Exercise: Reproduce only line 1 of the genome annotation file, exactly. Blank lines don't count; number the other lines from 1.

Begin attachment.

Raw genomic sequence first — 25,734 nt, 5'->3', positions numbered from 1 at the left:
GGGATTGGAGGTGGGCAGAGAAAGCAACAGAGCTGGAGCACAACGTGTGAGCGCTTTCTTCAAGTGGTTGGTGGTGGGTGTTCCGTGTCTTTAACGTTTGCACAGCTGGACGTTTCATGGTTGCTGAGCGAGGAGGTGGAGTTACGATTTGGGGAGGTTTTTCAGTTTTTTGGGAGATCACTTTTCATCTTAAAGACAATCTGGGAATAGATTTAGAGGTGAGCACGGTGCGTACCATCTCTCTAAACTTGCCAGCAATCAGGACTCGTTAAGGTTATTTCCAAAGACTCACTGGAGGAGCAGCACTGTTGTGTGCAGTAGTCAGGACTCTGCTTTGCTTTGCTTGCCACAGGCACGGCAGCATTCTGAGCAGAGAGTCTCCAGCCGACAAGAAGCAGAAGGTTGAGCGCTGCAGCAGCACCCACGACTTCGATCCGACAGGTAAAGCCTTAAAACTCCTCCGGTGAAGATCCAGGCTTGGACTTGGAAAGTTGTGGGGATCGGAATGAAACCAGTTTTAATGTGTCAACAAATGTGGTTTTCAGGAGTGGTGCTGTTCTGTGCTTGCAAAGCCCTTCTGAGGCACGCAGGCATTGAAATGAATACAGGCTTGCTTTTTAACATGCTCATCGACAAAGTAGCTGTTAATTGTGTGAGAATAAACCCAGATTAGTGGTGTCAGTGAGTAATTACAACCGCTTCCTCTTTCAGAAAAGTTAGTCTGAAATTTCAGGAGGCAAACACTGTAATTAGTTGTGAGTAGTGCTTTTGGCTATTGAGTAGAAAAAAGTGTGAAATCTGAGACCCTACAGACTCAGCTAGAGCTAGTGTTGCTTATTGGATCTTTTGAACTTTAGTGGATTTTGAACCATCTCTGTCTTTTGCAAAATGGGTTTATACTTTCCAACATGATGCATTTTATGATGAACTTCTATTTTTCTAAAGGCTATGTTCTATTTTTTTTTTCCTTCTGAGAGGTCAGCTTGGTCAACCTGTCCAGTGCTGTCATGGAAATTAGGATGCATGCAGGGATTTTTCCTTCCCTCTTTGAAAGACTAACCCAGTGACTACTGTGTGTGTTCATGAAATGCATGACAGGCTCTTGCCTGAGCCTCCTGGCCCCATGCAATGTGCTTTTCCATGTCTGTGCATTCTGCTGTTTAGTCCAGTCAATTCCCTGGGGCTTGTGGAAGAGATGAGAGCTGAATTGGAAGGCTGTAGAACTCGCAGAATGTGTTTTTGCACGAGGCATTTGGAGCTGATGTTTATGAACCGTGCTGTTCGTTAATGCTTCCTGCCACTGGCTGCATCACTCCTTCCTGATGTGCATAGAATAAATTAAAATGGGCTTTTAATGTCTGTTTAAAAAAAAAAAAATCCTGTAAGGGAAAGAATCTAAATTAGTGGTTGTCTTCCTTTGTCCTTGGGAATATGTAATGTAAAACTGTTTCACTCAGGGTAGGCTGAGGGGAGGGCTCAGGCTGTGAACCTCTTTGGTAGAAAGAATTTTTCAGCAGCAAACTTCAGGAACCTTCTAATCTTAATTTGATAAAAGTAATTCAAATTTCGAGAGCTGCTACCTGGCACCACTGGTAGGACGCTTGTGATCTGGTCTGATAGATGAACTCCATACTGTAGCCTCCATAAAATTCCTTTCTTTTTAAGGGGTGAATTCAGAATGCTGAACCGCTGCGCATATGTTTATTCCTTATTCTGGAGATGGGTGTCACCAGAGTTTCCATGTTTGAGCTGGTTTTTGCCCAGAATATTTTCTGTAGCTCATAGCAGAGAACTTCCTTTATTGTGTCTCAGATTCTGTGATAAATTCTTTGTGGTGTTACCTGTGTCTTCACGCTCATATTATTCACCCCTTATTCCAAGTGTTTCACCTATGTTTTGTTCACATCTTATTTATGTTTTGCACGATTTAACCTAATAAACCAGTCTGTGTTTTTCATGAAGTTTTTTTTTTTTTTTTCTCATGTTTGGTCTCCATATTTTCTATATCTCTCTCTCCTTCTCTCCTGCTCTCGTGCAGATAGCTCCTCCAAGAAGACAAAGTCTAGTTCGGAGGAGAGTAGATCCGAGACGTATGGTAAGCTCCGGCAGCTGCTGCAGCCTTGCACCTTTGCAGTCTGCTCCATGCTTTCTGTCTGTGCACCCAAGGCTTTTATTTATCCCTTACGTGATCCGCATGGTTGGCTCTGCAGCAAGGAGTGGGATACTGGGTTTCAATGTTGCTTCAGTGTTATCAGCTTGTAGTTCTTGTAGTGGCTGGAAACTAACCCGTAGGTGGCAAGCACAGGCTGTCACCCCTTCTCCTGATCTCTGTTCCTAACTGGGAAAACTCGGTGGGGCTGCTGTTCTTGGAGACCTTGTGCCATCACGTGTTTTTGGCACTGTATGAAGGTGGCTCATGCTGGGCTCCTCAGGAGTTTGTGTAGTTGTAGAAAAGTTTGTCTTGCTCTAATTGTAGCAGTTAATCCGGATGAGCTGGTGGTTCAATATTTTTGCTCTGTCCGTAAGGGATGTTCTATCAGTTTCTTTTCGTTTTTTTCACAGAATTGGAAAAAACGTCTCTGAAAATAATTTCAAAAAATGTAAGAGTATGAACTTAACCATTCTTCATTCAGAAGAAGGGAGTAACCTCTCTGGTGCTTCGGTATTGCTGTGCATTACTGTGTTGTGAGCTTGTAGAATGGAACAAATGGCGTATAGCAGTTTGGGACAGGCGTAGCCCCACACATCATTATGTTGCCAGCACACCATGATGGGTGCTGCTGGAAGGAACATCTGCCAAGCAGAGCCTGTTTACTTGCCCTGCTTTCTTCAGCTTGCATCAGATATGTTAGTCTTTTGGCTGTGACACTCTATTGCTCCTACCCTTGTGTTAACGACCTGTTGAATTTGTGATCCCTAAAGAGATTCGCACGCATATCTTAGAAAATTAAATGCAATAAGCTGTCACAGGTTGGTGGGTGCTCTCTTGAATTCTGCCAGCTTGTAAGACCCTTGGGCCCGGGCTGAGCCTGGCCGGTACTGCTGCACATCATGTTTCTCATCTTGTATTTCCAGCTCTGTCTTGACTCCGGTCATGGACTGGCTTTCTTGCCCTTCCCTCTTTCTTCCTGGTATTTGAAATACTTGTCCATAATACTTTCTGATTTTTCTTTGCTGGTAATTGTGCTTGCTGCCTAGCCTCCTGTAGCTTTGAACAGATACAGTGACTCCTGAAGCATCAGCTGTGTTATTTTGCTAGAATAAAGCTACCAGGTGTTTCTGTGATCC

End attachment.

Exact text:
Raw genomic sequence first — 25,734 nt, 5'->3', positions numbered from 1 at the left: